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Education is a big issue in northern Michigan, whether we're reporting on school funding issues to breakthroughs in the classroom.

Despite conflicting statements, Soma knew about state inquiry in July

Morgan Springer
TCAPS Superintendent Paul Soma (right) consults with board members Erik Falconer and Jane Klegman in a 2018 board meeting.

The leader of Traverse City’s school district has said he was "blindsided" when he found out last week the state might take back money from a homeschool program. But other sources indicate TCAPS Superintendent Paul Soma knew it was a possibility for months. 

It started last week when state education officials sent a letter. The letter claimed TCAPS miscalculated the number of students participating in the Northern Michigan Partnership. NMP is a homeschool program that operates online. In the letter, the Michigan Department of Education indicated it might ask the district to return at least $700,000 in funding because TCAPS overestimated the number of students.

Since this news broke, Soma has said the state is mistaken; the district is accurately and legally counting the students.

He has also called attention to how he was notified.

“We have no communication – no formal communication, no informal communication – about any of the details around this situation from the state or from the ISD,” Soma told the school board at a meeting Monday.

The board asked Soma a number of times about that point during the meeting, wondering why neither the state nor the Traverse Bay Area Intermediate School District (ISD) would give TCAPS a heads up before the October letter arrived. Board member Bill Smith says he left the meeting with the impression Soma knew nothing about the state’s review of the homeschool program until October.

"That’s what he said," says Smith, "and I have no basis to doubt what he said at this point."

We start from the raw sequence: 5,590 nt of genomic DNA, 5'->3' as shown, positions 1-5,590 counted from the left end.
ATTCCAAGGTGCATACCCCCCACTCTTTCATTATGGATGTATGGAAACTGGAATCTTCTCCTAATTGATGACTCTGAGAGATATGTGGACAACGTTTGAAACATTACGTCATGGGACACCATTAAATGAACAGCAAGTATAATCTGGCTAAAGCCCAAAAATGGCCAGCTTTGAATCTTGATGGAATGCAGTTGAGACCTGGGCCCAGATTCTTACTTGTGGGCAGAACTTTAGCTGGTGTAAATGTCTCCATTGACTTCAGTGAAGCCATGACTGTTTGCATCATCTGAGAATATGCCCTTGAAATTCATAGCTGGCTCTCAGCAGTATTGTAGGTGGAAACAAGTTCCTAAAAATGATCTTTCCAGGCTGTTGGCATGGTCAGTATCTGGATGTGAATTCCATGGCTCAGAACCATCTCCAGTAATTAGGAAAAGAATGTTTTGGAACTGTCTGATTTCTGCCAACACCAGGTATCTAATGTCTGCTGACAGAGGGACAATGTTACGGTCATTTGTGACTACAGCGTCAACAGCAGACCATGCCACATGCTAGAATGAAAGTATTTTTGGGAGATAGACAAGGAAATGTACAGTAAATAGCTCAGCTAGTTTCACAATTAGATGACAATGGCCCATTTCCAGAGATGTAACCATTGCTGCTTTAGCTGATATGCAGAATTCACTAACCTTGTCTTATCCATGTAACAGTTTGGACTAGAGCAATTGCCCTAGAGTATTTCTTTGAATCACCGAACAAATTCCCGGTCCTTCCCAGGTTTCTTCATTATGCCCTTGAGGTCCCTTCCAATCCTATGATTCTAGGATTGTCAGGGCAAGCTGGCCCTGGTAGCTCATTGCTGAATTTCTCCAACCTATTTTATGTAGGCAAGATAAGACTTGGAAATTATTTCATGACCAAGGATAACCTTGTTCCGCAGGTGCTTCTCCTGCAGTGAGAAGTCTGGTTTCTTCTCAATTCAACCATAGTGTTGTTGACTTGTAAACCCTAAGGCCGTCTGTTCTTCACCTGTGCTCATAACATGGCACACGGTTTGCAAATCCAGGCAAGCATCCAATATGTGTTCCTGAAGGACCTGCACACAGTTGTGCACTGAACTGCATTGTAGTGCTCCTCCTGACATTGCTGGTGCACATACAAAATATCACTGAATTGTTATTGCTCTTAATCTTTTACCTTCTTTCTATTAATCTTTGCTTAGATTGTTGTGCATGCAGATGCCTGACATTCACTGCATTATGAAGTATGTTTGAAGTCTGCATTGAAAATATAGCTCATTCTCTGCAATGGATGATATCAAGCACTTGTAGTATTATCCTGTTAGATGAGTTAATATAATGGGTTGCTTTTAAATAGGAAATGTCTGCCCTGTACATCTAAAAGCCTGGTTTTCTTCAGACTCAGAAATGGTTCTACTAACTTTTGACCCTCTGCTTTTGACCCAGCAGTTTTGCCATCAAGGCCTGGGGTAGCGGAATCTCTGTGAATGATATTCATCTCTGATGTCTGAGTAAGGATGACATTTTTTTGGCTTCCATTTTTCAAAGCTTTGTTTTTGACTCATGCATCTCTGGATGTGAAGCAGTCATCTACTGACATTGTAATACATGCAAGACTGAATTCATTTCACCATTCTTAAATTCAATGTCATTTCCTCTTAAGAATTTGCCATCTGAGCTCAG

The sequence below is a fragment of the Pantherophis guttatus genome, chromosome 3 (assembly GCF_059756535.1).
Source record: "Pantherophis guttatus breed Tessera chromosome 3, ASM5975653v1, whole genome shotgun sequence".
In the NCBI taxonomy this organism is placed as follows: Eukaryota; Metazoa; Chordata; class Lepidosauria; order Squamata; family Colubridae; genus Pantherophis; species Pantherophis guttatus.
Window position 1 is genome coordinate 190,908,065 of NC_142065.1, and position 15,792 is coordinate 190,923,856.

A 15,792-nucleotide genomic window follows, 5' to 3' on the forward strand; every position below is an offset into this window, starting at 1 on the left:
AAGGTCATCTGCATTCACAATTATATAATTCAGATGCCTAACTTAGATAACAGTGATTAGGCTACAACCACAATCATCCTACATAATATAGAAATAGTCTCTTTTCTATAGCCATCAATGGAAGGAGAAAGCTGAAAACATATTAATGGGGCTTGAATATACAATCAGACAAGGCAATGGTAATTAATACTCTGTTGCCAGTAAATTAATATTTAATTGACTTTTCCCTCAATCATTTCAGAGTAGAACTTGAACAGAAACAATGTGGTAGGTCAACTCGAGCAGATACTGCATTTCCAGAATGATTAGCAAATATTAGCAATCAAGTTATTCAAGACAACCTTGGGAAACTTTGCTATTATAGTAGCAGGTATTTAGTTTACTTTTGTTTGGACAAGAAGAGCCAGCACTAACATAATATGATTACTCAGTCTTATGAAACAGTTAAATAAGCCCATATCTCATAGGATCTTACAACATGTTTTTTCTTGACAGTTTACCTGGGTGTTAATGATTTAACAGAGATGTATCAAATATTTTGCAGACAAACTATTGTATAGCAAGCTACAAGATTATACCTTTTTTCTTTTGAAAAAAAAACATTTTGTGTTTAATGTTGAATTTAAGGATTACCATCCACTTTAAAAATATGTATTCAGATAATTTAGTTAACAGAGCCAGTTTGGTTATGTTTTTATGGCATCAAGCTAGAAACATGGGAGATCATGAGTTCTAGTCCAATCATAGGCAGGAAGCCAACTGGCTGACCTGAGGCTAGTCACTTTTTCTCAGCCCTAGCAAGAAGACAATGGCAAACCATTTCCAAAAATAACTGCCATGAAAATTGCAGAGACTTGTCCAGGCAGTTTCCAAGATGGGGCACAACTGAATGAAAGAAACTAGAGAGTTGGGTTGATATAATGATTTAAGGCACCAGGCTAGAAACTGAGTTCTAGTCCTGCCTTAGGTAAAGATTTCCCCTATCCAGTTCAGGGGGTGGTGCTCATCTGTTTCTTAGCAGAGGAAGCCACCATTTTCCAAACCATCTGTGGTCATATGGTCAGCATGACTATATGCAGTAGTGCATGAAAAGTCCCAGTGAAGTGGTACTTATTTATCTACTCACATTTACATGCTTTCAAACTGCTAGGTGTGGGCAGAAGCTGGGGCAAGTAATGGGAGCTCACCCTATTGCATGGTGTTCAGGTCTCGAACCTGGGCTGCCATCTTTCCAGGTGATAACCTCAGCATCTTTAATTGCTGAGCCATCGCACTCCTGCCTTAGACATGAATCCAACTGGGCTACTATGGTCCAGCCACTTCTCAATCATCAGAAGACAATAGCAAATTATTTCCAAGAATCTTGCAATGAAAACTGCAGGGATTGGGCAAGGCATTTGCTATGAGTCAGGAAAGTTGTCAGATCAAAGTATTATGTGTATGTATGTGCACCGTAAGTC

[Watch the Monday TCAPS board meeting here.]

But Nick Ceglarek tells a different story. Ceglarek is the superintendent of the TBAISD. The ISD has audited the NMP three times and found no issues.

Ceglarek says he had a conversation with Soma about the state’s review of the partnership in July.

“On July 24 I did have the opportunity to have a very informal conversation with Superintendent Soma," he says. 

Ceglarek says he told Soma about the state’s review and that there were questions about how the district was counting its homeschool students. He says he also told him it was possible TCAPS could lose per pupil funding.

Soma had previously told IPR he was aware an auditor from the state was "snooping around" the ISD. When I spoke with him yesterday, he confirmed that July conversation with Ceglarek.

"When Nick is telling me this, I was like, ‘Nick, thank you, I appreciate you telling me, but that’s so impossible,'" says Soma.

Despite that July conversastion, Soma says "I ... absolutely stand by what I said Monday."

"If there’s a small nuance that I didn’t say I had a passing conversation with Nick," says Soma, "what is important about that point is, ‘Oh Paul, you had that conversation with Nick, what did you do about it?’"

Soma says what he did was re-examine the law and talk to state education officials, who he says told him TCAPS was fine and would not lose the money.

Soma says leaving out his conversation with Ceglarek during the board meeting is beside the point.

"It doesn’t matter," he says.

Soma says he is working with the state to resolve this issue and expects things to be cleared up. He says he is very proud of the work going on at the Northern Michigan Partnership and is confident it is operating correctly.

Morgan Springer is a contributing editor and producer at Interlochen Public Radio. She previously worked for the New England News Collaborative as the host/producer of NEXT, the weekly show which aired on six public radio station in the region.